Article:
He sits as a ‘yes please’ for his meals, or for any treats on offer, and he sits (although not very calmly) when we’re putting his lead on him for a walk. He walks on a reasonably loose lead, more so for me though than Paul I think with that one. That’s because I insist on it, and if he pulls I stand still. Once he realises he’s not actually getting to walk anywhere unless he stays at my side with a loose lead he obliges quickly.

He loves playing tug, and he’s starting to chase a ball and bring it back.

He settles well into his crate at night, which we put at the entrance to our bedroom. As soon as we start getting ready for bed he heads into his crate. He goes out the pet door to do his business through the night, and stays quiet until around 5.30am. Then he seems to think it’s time for us to wake up – we’re usually awake then anyway, and I think he’s only reminding us he’s been on his own long enough. We make a cuppa and take it back to bed, and he’s then allowed up on the big bed. He seems to appreciate that’s a bit of privilege, and snuggles down between us and goes promptly back to sleep while we enjoy our cup of tea.

So far, so good as far as any unwanted destruction. Not having children makes that easier. Paul and I are aware that anything left around is fair game for him to cut his teeth on, so we keep everything out of his way that he’s not allowed, and we make sure he has plenty of allowable chew toys within his reach. As well as chew toys, we give him a raw chicken neck every second day. He loves them, and I’m sure they’re doing wonders for his sharp little puppy teeth.

If you’d asked me a week ago what I thought of having a puppy, I’d have said it was awful. Now though that we’re taking him out and he’s getting the stimulation he obviously needs, he’s not even hard work anymore. He’s shaping up very well, an absolute pleasure!

 

Living the dream

Or not! The roads we travel aren’t always straight forward, and don’t always take us down our chosen path.

I read a post today from Ingrid at, Live, Laugh, RV. Ingrid travels America in an RV living the life we had planned to live. Today’s post by Ingrid was tiltled, ‘Trouble with the Dream.’ In it, Ingrid outlined some of the pitfalls encountered along the way, the less desirable side of, ‘Living the Dream’.

Currently suffering a bit of post road trip blues, compounded by the life restrictions (self imposed) of training a new puppy, Ingrid’s post brought tears of self pity to my eyes.  It caused me to I reflect on how far away from the dream life we had planned for ourselves only a few short years ago we’ve come.

The roads we choose to travel sometimes have forks in them that take us in a different direction to our planned destination. Today, I’m hankering for, Living the Dream’ again, and all the trouble as outlined in Ingrid’s post that goes along with it.

The dream

Currently, Mr Tilly is hard work. He sleeps a lot through the day but awakes to follow (and mither us) if we start to try and go about any household or gardening tasks.

A line on the floor at the entrance to the kitchen which Mr Tilly is learning not to cross

His training is going very well but toilet training’s a bit hit and miss. He loves his training sessions. He’s  responding well (with the help of treats) to soft lead walking, coming when called, and we’re getting him started on grooming. Trouble is, if we’re not giving him a play, or training session,  if he’s having a nap, we can only do something seated nearby . If we wake him up trying to get on with anything that’s not a quiet, seated activity, and that activity doesn’t involve him, he occupies himself as puppies do – by getting into mischief.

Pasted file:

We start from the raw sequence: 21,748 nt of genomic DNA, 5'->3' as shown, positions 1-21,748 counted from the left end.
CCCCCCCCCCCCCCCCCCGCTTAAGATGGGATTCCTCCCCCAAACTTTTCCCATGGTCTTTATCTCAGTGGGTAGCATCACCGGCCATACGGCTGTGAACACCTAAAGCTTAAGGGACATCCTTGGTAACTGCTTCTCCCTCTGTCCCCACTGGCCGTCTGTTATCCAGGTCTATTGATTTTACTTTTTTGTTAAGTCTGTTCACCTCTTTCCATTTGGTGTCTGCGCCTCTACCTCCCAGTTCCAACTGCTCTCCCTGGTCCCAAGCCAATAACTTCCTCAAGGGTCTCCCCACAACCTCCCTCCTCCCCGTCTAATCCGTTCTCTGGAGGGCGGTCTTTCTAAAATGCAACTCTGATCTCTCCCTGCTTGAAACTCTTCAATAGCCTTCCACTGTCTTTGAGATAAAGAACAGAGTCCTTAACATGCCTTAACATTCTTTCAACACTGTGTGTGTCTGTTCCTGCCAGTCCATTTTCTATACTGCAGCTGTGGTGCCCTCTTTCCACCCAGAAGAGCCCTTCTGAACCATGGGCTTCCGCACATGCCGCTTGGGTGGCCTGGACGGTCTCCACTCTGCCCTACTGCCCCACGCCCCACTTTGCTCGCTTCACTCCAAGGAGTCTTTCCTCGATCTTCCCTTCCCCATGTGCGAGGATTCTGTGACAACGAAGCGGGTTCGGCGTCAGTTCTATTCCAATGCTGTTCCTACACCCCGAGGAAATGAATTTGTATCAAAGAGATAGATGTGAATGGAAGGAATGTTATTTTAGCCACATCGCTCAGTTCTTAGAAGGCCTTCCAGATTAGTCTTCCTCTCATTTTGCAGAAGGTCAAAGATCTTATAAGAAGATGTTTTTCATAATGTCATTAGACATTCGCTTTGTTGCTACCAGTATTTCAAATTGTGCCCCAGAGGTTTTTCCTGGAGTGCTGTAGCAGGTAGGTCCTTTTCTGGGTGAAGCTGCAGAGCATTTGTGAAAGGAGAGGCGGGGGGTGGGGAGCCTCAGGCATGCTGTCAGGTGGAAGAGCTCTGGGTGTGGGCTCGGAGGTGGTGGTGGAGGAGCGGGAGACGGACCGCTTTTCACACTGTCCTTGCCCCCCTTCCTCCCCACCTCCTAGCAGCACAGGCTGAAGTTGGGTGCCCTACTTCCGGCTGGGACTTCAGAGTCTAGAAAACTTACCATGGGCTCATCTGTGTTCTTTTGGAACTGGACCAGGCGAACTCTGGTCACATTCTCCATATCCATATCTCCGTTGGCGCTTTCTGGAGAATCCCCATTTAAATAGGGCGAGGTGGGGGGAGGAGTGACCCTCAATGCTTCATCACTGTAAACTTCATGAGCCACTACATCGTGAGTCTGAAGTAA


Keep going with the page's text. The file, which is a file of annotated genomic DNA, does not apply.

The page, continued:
Mithering the spin mop

I’m sure that once his vaccinations, have been completed and we can then take him to the beach and tire him out, things will improve remarkably. We’ve taken him on a few walks to the beach carrying him safely in arms till we get there, or walking him down the centre of the road away from the verges where other dogs will have left their marks (possibly Parvo virus contaminated).Then we’ve been keeping him almost at the water line where hopefully the water has washed away the possibility of any dangerous virus contamination. He loves it, but the restrictions of being unvaccinated mean it’s a very contained activity.

Being safely transported to the beach

A restricted romp at the water’s edge

Only a few more weeks, and we’ll be able to take him out to picnic spots, and will try and fit in a couple of short trips away in the RV to introduce him to that part of our life. The weather will be warming up. The big tidy up of the garden after five months away will be well under way, and we’ll be settling back into our summer house. Life – currently in unvaccinated puppy training limbo, will become good again. We’ll  be out and about enjoying the wonderful South West of WA, and Mr Tilly will be out and about enjoying it with us.

And won’t  that be just, ‘a pleasure’!

Puppy shell shock!

One week on with Mr Tilly (AKA Rastas), and I’m feeling just a little ‘puppy shell shocked’. When people say having a puppy in the house is like having a baby in the house – they really mean exactly what they say. Having a puppy in the house is definitely like having a baby in the house.  It’s not an exageration.

There are a few difference, mainly in that puppies don’t wear nappies, and don’t create a washing machine full of clothes each day. And you can go out and leave them home alone without being in breach of the law. Do the latter though at your peril – you’ll be risking all sorts of mischief that you weren’t aware existed. So, that gives you an idea how our first week with Mr Tilly has progressed.

It’s been hard work, and time consuming. A pair of eyes in the back of my head wouldn’t go astray. Puppies chew everything!

Half a foot for a size comparison

Fortunately, they do grow up quicker than their human counterparts though. He’s already 2.9kgs. I tried to take a photograph with him alongside my foot to show his size, (have you ever tried to photograph your full foot from a standing position – not easy).

Okay, now I’ve got the grumbling out of the way, let’s get down to his first weeks progress.

Firstly, house training Continue reading